The outbreak of the Covid-19 pandemic highlighted the importance of accurately counting deaths, classifying them by age, sex, place of residence and cause. Although formally mandatory since 1969, death registration is still deficient in India, especially among certain groups, as Krishna Kumar and Nandita Saikia illustrate.
The Covid-19 pandemic has once again highlighted the importance of accurately counting deaths, and of classifying them by age, sex, place of residence and cause, so that health officials and decision-makers can identify health threats and high-risk populations (Sakia et al., 2023; Sankoh et al., 2020).
India, the second most populated country of the world, enacted its Registration of Birth and Death (RBD) act in 1969, mandating universal registration within 21 days of a birth or death. Today, however, things are still far from perfect. For instance, in 2020, there were around 5.6 million and 4.6 million deaths, respectively, among Indian males and females according to United Nations estimates (United Nations, 2022), but the Office of Registrar General of India (2022) “missed” some 6% of female deaths in that year.
This calls for an understanding of the determinants of death registration in India. This is the topic of our recent study (Saikia et al., 2023) based on 84,390 individuals interviewed during the National Family Health Survey, 2019-21 (NFHS-5) (IIPS & ICF, 2021). Note, however, that we relied on interviewees’ reports of family deaths and their registration in the previous year, without checking death certificates: errors of various types are therefore possible. Besides, part of the data collection took place in the post-Covid period. Due to the government compensation scheme for Covid-related deaths, higher-than-normal death registration is likely to have occurred.
Death registration level varies by place of residence, region, state and district
Between 2019 and 2021, according to our sample data, slightly less than 71% of deaths were registered, on average, with higher rates in urban than in rural areas (83% vs 66%, respectively). In the latter, most adults are employed in informal sectors such as farming, construction work and fishing, which seldom provide social security (e.g. survivor’s pension). Low registration levels may reflect a lack of motivation, few incentives and poor access to death registration services.
Death registration coverage varies geographically, and is particularly low in the Northeast (64%), East (57%), and Central (56%) Indian regions (Figure 1).
Death registration level vary by demographic and socioeconomic characteristics
Registration levels are higher for deaths at older ages, e.g. about 78% at 50-64 years, and 72% at 65-98 years (Figures 2 and 3). Conversely, they are very low for children: merely 35% at 0-4 years. Sex differences are large: around 74% of male deaths are registered versus 66% of female deaths. This difference is linked, among other things, to two factors:
1) a lower proportion of women employed in the formal sector (see above) and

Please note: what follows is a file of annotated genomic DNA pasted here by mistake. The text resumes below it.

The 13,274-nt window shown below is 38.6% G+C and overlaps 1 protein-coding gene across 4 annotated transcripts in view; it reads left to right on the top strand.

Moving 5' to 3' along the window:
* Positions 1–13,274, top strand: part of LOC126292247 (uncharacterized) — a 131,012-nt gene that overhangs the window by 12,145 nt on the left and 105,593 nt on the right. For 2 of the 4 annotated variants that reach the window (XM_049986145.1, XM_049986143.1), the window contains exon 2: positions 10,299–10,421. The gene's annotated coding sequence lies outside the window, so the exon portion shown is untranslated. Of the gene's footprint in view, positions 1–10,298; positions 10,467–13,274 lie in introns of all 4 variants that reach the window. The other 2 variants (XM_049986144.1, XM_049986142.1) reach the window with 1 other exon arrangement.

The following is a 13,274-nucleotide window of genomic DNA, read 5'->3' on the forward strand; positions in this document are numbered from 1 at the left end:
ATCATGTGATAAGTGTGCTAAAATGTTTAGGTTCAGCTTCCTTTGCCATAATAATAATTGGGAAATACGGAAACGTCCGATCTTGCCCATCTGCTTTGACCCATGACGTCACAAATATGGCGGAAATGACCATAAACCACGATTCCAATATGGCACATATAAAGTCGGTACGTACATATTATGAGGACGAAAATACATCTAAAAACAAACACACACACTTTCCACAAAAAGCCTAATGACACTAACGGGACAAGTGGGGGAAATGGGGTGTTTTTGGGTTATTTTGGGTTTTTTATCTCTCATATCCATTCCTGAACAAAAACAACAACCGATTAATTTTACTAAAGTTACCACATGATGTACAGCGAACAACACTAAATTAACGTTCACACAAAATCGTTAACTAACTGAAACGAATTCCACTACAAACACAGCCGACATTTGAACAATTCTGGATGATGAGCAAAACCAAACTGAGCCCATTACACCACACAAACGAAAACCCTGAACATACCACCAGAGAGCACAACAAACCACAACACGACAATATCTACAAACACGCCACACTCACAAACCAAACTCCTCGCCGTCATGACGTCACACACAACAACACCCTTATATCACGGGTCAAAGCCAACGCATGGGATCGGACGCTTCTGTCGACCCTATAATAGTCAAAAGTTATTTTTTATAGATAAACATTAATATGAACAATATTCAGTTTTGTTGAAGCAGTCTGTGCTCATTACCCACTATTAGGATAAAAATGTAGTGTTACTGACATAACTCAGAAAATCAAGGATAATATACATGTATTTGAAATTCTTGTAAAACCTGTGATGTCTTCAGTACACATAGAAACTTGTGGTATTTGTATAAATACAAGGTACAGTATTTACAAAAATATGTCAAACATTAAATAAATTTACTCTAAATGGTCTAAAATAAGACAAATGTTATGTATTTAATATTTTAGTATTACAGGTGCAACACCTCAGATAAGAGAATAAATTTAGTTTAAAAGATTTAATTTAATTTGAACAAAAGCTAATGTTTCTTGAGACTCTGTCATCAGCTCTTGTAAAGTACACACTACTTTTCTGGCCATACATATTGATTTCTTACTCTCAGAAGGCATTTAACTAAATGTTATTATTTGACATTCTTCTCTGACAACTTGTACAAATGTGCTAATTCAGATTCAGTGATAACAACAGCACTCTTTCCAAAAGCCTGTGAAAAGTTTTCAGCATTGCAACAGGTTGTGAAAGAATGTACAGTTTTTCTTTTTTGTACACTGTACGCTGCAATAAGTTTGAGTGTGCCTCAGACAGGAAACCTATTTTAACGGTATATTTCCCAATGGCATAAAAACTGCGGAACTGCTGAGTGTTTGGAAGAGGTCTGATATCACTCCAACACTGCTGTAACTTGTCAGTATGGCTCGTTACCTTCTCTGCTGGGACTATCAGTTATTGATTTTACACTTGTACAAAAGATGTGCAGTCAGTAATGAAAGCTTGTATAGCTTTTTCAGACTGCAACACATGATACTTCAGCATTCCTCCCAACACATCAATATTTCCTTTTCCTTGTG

2) a higher proportion of accidental deaths among males. These are usually subject to police investigation, which increases the likelihood of registration (Adair et al., 2021).
Death registration was lower:
1) among the low-educated: 63% and 71% when the household head was, respectively, illiterate or had just primary education,
2) among Muslims (65%) than Hindus (71%),
3) among scheduled castes (or STs: 67%) than other castes (77%),
4) among poorer households (52% in the first income quintile; 87% in the fifth).
Death registration levels vary considerably by sex, age, place of residence and regions in India, and are influenced by socioeconomic variables. Periodic awareness programs may therefore be needed among vulnerable subgroups and in disadvantaged districts. Providing financial assistance for funeral rites, education loans to orphans, and social security to the deceased’s family members after reporting a death to a civil authority would probably prove helpful in increasing death registration coverage.
Adair T, Gamage USH, Mikkelsen L, Joshi R. 2021. Are there sex differences in completeness of death registration and quality of cause of death statistics? Results from a global analysis. BMJ Glob Health. 6(10):e006660. doi:10.1136/bmjgh-2021-006660
International Institute for Population Sciences (IIPS) and ICF 2021. National Family Health Survey (NFHS-5), 2019-21. IIPS: Mumbai, India.
Niti Aayog – SDG India Index. 2021.; 2021.
Saikia N, Kumar K, Das B. 2023. Death registration coverage 2019–2021, India. Bulletin of the World Health Organization. Feb 1; 101(2):102-10. doi: http://dx.doi.org/10.2471/BLT.22.288889
Sankoh O, Dickson KE, Faniran S, et al. 2020. Births and deaths must be registered in Africa. Lancet Glob Health. 8(1):e33-e34. doi:10.1016/S2214-109X(19)30442-5.
Setel PW, Macfarlane SB, Szreter S, et al. 2007. A scandal of invisibility: making everyone count by counting everyone. The Lancet. 370(9598):1569-1577. doi:10.1016/S0140-6736(07)61307-5
United Nations. Department of Economic and Social Affairs, Population Division 2022. World Population Prospect. 2022.